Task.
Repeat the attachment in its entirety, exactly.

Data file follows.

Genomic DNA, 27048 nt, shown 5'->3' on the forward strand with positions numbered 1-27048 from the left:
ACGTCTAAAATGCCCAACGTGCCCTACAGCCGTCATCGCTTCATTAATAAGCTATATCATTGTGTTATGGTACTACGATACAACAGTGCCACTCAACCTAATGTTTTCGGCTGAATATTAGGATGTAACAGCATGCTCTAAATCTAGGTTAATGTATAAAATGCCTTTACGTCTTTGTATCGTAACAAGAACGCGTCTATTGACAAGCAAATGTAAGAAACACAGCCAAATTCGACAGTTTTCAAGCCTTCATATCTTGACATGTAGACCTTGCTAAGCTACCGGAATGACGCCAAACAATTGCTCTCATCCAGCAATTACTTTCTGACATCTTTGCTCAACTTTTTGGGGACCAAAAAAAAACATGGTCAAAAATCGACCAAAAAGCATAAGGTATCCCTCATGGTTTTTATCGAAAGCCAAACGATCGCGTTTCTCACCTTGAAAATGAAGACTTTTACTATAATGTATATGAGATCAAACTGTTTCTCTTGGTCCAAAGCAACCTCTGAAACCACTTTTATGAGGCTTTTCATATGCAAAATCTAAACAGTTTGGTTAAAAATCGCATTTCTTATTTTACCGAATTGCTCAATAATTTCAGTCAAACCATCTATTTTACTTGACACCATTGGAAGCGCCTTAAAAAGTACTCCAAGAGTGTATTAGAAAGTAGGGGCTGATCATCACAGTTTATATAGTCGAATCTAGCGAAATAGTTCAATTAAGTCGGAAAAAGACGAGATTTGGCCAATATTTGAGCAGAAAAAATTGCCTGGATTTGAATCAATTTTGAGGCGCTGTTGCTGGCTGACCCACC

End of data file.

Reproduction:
Genomic DNA, 27048 nt, shown 5'->3' on the forward strand with positions numbered 1-27048 from the left:
ACGTCTAAAATGCCCAACGTGCCCTACAGCCGTCATCGCTTCATTAATAAGCTATATCATTGTGTTATGGTACTACGATACAACAGTGCCACTCAACCTAATGTTTTCGGCTGAATATTAGGATGTAACAGCATGCTCTAAATCTAGGTTAATGTATAAAATGCCTTTACGTCTTTGTATCGTAACAAGAACGCGTCTATTGACAAGCAAATGTAAGAAACACAGCCAAATTCGACAGTTTTCAAGCCTTCATATCTTGACATGTAGACCTTGCTAAGCTACCGGAATGACGCCAAACAATTGCTCTCATCCAGCAATTACTTTCTGACATCTTTGCTCAACTTTTTGGGGACCAAAAAAAAACATGGTCAAAAATCGACCAAAAAGCATAAGGTATCCCTCATGGTTTTTATCGAAAGCCAAACGATCGCGTTTCTCACCTTGAAAATGAAGACTTTTACTATAATGTATATGAGATCAAACTGTTTCTCTTGGTCCAAAGCAACCTCTGAAACCACTTTTATGAGGCTTTTCATATGCAAAATCTAAACAGTTTGGTTAAAAATCGCATTTCTTATTTTACCGAATTGCTCAATAATTTCAGTCAAACCATCTATTTTACTTGACACCATTGGAAGCGCCTTAAAAAGTACTCCAAGAGTGTATTAGAAAGTAGGGGCTGATCATCACAGTTTATATAGTCGAATCTAGCGAAATAGTTCAATTAAGTCGGAAAAAGACGAGATTTGGCCAATATTTGAGCAGAAAAAATTGCCTGGATTTGAATCAATTTTGAGGCGCTGTTGCTGGCTGACCCACC